Today I’m mad as hell over the fact that the anti-smokers had their way with smokers, business owners and those who value personal rights in Ohio. I’m feeling very uneasy that the majority of voters have empowered lawmakers to introduce legislation banning smoking from public places, thereby altering the way a restaurant/bar owner runs their business. And let’s talk about that legistlation for a minute. How exactly will it be enforced? Well, I can’t tell you because they can’t tell you. It was announced that they will have a policy in place in six months (so smoke up in public places while you can) with a rumored first offense punishment of a letter reminding you smoking in public places in Ohio is illegal. But what is a public place in Ohio? How will this be determined? For example, if I’m playing golf on a public course and decide to enjoy a cigar, am I at risk for breaking the law? Am I putting myself in danger of receiving a letter? Maybe I’m misunderstanding the letter concept. Maybe it’s similar to the scarlet letter, only this one will be a black ‘S’ for smoker.
But maybe more annoying than Ohio voters taking away my rights is the fact that banning smoking is now the cool thing to do. A recent article in PRWeek (“Film Mogul Alters Script on Smoking”, Hamilton Nolan, October 30 issue) reported that Harvey Weinstein is so distraught over the deaths his second hand smoke caused over the years that he is going to start placing anti-smoking ads in the previews for DVDs that feature smoking. (Example: Pulp Fiction would have an anti-smoking ad, supposedly counteracting the ‘cool’ factor they receive thanks to Ms. Mia Wallace smoking Red Apple cigarettes.)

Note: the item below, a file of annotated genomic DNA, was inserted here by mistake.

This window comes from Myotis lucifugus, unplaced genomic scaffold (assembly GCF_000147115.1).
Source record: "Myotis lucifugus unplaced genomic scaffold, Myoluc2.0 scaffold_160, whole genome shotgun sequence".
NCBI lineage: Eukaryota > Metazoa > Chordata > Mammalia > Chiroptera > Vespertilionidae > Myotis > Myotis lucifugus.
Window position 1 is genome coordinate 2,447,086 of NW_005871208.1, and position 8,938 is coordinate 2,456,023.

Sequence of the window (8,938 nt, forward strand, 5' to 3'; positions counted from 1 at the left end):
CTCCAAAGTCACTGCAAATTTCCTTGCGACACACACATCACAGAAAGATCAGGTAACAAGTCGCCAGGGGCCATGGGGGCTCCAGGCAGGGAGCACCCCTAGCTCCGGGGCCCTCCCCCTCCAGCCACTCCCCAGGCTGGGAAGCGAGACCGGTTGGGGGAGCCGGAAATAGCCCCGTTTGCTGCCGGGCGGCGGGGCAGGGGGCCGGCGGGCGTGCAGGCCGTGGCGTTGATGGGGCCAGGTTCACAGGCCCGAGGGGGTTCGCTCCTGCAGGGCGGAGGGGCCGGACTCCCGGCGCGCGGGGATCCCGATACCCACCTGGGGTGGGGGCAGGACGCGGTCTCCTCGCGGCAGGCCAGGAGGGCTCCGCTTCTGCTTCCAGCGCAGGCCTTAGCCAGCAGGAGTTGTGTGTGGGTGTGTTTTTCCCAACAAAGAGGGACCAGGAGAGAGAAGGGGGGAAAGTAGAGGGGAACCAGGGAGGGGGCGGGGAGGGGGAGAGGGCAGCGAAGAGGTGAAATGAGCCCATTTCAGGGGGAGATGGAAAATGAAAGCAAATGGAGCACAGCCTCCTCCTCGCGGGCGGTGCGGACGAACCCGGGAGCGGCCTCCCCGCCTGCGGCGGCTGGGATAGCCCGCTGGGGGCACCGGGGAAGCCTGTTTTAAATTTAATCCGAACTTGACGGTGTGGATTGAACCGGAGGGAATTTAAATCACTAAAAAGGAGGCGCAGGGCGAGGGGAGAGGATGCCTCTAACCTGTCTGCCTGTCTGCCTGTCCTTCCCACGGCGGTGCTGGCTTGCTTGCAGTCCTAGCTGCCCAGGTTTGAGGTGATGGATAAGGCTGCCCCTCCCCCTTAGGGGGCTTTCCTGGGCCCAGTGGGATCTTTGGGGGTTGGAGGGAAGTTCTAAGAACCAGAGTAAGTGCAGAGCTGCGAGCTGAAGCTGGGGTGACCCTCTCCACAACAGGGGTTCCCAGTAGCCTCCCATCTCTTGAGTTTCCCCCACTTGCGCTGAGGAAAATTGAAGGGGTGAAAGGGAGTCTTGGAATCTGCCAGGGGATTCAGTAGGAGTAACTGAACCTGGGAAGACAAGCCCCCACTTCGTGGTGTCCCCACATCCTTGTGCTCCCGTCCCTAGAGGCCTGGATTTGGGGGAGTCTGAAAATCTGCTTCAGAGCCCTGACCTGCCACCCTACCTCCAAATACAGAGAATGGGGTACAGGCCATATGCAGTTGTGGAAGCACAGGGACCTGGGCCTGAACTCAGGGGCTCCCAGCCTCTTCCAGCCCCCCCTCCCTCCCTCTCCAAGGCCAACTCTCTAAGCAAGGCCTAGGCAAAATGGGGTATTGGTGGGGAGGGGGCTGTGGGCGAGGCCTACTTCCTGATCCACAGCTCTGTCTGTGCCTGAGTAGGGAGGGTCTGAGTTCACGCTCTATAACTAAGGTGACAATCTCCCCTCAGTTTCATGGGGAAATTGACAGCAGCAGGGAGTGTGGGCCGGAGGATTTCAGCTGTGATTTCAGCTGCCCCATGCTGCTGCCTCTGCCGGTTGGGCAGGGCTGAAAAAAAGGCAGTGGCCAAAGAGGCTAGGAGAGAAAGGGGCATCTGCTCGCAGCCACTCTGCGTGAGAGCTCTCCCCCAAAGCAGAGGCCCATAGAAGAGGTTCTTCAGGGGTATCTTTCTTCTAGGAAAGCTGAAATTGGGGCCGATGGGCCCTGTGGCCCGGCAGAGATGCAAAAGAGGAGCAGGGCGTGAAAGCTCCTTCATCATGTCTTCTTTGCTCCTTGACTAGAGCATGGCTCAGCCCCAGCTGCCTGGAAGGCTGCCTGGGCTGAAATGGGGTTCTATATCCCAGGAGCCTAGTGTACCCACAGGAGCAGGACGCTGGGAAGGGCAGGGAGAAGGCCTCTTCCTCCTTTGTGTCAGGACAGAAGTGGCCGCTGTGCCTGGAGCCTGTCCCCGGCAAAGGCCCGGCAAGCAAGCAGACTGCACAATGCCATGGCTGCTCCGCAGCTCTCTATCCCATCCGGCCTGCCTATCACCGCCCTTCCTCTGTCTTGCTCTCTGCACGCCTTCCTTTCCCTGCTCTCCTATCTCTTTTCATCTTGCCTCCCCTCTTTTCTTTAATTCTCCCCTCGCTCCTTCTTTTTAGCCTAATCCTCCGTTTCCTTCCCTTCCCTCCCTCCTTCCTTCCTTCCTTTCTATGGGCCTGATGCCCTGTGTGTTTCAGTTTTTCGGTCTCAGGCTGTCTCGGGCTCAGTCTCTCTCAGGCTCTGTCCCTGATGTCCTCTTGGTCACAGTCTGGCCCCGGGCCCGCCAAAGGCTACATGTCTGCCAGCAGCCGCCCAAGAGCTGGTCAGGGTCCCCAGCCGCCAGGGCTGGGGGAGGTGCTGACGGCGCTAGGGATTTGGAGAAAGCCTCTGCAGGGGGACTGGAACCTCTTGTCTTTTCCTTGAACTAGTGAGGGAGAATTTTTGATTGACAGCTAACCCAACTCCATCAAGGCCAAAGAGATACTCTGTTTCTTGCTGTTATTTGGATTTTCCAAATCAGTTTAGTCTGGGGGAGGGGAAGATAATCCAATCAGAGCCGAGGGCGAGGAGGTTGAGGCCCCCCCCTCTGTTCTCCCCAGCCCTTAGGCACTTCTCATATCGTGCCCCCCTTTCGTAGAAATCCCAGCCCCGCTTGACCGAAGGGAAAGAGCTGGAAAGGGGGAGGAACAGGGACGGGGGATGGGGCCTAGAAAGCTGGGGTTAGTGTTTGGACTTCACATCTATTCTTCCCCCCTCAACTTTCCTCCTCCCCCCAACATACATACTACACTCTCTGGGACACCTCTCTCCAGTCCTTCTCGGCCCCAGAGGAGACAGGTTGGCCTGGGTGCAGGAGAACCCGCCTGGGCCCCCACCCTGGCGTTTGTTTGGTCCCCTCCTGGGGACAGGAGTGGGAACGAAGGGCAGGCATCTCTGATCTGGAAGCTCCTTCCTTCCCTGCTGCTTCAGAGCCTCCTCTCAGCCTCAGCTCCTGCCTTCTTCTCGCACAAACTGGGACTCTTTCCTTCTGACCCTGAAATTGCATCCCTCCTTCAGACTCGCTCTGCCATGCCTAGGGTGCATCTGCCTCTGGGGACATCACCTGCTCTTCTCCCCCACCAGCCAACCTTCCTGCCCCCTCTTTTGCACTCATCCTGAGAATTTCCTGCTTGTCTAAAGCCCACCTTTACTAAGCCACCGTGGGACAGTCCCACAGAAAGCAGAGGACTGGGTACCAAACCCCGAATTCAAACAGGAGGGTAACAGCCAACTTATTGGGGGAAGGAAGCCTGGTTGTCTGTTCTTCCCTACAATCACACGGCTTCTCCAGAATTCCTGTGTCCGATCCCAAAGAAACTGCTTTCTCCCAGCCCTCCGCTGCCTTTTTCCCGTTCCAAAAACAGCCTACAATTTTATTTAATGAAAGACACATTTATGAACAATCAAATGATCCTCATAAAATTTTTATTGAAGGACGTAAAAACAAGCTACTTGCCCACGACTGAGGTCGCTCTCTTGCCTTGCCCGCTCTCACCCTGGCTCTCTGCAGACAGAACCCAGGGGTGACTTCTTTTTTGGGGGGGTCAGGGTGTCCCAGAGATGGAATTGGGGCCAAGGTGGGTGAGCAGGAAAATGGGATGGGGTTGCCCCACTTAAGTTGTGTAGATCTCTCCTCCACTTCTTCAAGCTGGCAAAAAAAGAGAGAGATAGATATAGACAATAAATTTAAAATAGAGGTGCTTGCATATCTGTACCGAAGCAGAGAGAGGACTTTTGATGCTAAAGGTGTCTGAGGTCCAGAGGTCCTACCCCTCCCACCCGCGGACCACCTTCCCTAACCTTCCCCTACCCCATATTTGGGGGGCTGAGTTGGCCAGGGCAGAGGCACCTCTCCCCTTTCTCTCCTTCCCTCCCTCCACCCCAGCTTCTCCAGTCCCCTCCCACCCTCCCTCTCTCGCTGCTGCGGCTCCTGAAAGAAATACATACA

Does this mean that Mr. Weinstein will also place anti-violence ads, anti-gun ads, anti-drug ads and anti-drinking ads on his DVDs too? I guess these acts, portrayed in several of his studio’s films aren’t as bad as the absolute horrors of smoking. Hey, here’s a thought; maybe we could turn to the government to dictate the content of these films so we don’t have to worry about leaving this huge responsibility to careless movie producers who insist on filling our movies and minds with smoking, drinking and violence. One needs to look no further than the success we’ve seen by the goverment pulling smoking ads from TV to find merit for empowering our elected officials to determine what is harmful for us to see in our media outlets. We know one state that would get behind this movement, right Buckeye state?
What are you mad as hell about? Let us know.